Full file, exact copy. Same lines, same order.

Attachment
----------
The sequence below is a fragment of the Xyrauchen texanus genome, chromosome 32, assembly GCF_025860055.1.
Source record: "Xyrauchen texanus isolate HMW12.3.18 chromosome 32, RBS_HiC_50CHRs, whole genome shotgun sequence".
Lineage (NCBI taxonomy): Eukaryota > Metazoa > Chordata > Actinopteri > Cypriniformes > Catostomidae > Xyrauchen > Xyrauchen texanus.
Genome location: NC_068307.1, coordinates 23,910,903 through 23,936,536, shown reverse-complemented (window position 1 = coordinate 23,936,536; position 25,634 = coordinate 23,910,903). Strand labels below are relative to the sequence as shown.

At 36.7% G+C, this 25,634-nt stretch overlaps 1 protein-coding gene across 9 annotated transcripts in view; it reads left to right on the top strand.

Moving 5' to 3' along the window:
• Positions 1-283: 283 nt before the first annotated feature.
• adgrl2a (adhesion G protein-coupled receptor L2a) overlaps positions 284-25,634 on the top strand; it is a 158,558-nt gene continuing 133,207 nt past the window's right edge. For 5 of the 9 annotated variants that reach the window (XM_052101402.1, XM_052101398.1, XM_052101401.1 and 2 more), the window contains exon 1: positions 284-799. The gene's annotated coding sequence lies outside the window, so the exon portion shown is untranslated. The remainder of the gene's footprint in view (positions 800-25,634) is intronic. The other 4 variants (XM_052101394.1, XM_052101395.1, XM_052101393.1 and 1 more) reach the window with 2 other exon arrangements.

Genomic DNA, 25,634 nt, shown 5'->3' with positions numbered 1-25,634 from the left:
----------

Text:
The sequence below is a fragment of the Xyrauchen texanus genome, chromosome 32, assembly GCF_025860055.1.
Source record: "Xyrauchen texanus isolate HMW12.3.18 chromosome 32, RBS_HiC_50CHRs, whole genome shotgun sequence".
Lineage (NCBI taxonomy): Eukaryota > Metazoa > Chordata > Actinopteri > Cypriniformes > Catostomidae > Xyrauchen > Xyrauchen texanus.
Genome location: NC_068307.1, coordinates 23,910,903 through 23,936,536, shown reverse-complemented (window position 1 = coordinate 23,936,536; position 25,634 = coordinate 23,910,903). Strand labels below are relative to the sequence as shown.

At 36.7% G+C, this 25,634-nt stretch overlaps 1 protein-coding gene across 9 annotated transcripts in view; it reads left to right on the top strand.

Moving 5' to 3' along the window:
• Positions 1-283: 283 nt before the first annotated feature.
• adgrl2a (adhesion G protein-coupled receptor L2a) overlaps positions 284-25,634 on the top strand; it is a 158,558-nt gene continuing 133,207 nt past the window's right edge. For 5 of the 9 annotated variants that reach the window (XM_052101402.1, XM_052101398.1, XM_052101401.1 and 2 more), the window contains exon 1: positions 284-799. The gene's annotated coding sequence lies outside the window, so the exon portion shown is untranslated. The remainder of the gene's footprint in view (positions 800-25,634) is intronic. The other 4 variants (XM_052101394.1, XM_052101395.1, XM_052101393.1 and 1 more) reach the window with 2 other exon arrangements.

Genomic DNA, 25,634 nt, shown 5'->3' with positions numbered 1-25,634 from the left: